Social interaction can identify mental pathology
If your doctor thinks your blood pressure is too high, she can measure it with an instrument. If she thinks you are anemic, she can order a lab test.
Psychiatrists seeking to identify mental disorders must depend on less precise measures – observations of behaviors and various questionnaires that seek to elicit responses that can add up to a diagnosis. Research at Baylor College of Medicine, aimed at finding a less subjective measure of mental disorder, shows that a social interaction between a "normal" person and a person with a mental problem can help identify the disorder.
Surprisingly, the tell-tale reactions occur in the "normal" subject who is reacting to the partner with the mental disorder, said Dr. P. Read Montague, director of the Brown Human Neuroimaging Laboratory, professor of neuroscience at BCM and senior author of the report that appears online in PLoS Computational Biology. Researchers from BCM, the W.M. Keck Center for Interdisciplinary Bioscience Training and Rice University in Houston took part in the research.
"The relation between social interactions and disorders is very subtle. That is why it has not been fully detected before. In our research, sophisticated statistical algorithms running on powerful computer clusters allowed us to see disorder-related patterns behind the seemingly random social interactions. These algorithms are similar to powerful lenses that transform a blurry image into a clear picture," said first author Misha Koshelev of BCM and the Keck Center.
Koshelev and his colleagues studied the interaction of 287 pairs of research subjects who had previously participated in a simple "trust" game in which the testers give one person (the investor) $20. That person can then choose to send a fraction of that amount to the other person called the trustee. The amount sent is tripled on the way to the trustee, who then decides how much to send back. Again, the money is tripled on the way to the trustee. This continues for 10 rounds. During this time, the partners of the game learn what to expect from the other person. Typically, the two do not meet or speak before, after or during the game.
In this case, the investor had no mental disorder and the trustee was diagnosed with one of several disorders – autism spectrum disorder, borderline personality disorder, major depressive disorder and attention deficit hyperactivity disorder.
Koshelev and his colleagues classified the dynamic between the two members of the dyad using the numbers or amount of money exchanged – the investment and repayment ratios, the types or styles of play between the two and the dependence of the next investment on the ratio of the investment to repayment that had gone before.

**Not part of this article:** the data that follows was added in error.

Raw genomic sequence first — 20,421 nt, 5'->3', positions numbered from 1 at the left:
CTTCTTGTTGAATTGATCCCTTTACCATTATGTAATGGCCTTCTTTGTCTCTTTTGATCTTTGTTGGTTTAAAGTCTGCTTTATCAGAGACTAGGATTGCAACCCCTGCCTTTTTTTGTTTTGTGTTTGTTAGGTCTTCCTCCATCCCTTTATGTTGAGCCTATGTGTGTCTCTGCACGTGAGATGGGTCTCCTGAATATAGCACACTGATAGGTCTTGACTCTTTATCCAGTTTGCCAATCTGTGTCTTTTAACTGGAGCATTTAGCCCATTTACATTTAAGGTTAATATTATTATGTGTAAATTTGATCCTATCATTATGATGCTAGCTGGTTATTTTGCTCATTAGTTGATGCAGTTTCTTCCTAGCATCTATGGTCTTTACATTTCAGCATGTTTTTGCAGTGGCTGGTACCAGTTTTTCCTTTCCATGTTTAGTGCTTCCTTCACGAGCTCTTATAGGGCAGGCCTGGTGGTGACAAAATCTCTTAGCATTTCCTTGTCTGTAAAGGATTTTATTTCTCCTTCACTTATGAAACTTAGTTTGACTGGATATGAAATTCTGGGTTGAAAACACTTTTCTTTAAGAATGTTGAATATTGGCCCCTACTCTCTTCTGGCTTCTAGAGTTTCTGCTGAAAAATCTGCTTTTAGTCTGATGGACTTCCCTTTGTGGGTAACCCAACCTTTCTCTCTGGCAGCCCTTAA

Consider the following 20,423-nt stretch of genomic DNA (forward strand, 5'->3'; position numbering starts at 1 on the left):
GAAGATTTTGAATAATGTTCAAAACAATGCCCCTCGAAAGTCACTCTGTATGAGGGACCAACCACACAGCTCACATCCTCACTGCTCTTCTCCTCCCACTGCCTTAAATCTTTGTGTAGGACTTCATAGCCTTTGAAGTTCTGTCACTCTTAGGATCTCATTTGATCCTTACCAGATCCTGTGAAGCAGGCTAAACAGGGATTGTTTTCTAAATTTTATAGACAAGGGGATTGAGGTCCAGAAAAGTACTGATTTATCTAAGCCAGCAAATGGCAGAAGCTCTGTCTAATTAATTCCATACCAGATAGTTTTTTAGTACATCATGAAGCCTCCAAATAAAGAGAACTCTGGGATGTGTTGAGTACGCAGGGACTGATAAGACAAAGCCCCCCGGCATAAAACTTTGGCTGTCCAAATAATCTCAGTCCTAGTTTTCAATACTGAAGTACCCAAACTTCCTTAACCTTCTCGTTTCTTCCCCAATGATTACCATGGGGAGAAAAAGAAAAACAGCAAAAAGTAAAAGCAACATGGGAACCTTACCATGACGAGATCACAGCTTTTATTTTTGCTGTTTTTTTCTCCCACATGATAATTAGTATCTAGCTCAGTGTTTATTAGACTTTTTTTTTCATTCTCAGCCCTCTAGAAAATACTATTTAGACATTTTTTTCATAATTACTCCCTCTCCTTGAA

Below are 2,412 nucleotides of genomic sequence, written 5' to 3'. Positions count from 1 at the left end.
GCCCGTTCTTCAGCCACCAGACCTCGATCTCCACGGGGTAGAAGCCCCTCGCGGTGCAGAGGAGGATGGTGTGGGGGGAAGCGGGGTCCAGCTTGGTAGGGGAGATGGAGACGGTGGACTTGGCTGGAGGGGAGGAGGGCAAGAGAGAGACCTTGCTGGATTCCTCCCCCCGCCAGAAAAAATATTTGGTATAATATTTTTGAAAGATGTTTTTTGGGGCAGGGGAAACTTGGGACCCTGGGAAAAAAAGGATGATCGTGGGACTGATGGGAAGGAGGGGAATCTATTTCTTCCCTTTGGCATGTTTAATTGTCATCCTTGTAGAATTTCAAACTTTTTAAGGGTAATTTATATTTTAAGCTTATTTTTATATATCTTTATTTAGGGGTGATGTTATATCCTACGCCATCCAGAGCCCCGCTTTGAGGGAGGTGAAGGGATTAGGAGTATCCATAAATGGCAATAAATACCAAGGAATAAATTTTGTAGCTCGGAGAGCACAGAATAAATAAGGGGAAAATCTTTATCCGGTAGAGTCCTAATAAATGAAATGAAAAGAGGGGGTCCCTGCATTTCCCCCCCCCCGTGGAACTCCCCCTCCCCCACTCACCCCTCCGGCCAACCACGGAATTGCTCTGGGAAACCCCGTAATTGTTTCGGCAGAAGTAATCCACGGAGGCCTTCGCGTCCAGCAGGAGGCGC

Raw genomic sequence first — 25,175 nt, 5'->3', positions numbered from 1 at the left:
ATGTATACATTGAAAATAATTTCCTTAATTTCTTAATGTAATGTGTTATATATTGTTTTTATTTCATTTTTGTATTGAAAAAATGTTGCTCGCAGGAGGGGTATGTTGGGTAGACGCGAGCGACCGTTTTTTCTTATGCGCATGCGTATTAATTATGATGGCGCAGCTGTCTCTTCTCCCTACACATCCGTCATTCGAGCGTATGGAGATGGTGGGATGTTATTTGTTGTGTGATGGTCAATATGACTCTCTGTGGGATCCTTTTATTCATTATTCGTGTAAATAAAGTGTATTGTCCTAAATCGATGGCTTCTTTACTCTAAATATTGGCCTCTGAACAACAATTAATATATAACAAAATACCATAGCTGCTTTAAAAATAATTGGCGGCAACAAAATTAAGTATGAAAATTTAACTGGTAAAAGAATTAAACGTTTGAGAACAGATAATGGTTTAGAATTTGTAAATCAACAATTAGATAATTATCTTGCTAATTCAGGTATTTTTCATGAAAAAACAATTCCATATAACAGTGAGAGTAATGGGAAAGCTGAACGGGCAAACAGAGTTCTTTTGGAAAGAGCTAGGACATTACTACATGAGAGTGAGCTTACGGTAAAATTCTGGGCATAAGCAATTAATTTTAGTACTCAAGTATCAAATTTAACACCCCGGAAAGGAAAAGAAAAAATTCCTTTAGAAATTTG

"We wanted to quantify the way people interact," said Dr. Terry M. Lohrenz, instructor in the human neuroimaging laboratory. "We looked at 287 of these interactions and, using this data, clustered them. Then we looked to see if any of the various groups were overrepresented in the clusters, and they were."
The clustering was based on the reaction of the investor and not the person with the mental disorder.
"They were a sort of biosensor," said Dr. Marina Vannucci of the Keck Center and a professor of statistics at Rice University. "We were focusing on what the investor did and his/her reaction to the other person's response."
Later, the researchers created a computer version of the healthy investor and had it play the trust game against computerized versions of the various mental disorders represented in the dyad.
"We could tell a difference when the computer was playing against a computerized version of someone with borderline personality disorder," said Lohrenz. The same proved true with the other disorders.
"This opens up a whole new way of approaching diagnosis," he said.
"Game theory has been available to mathematicians and economists for years," said Dr. Kenneth Kishida, a postdoctoral fellow in the neuroimaging laboratory. "Only in the past decade has it been available to neuroscientists and now we are trying to bring it into the psychiatric domain."
Both he and Lohrenz emphasized that this could provide a tool in diagnosis. It does not replace the proven diagnostic precepts of psychiatry.
Funding for this work came from the Keck Center for Interdisciplinary Bioscience Training of the Gulf Cost Consortia, the National Human Genome Research Institute, the National Science Foundation and the National Institutes of Health.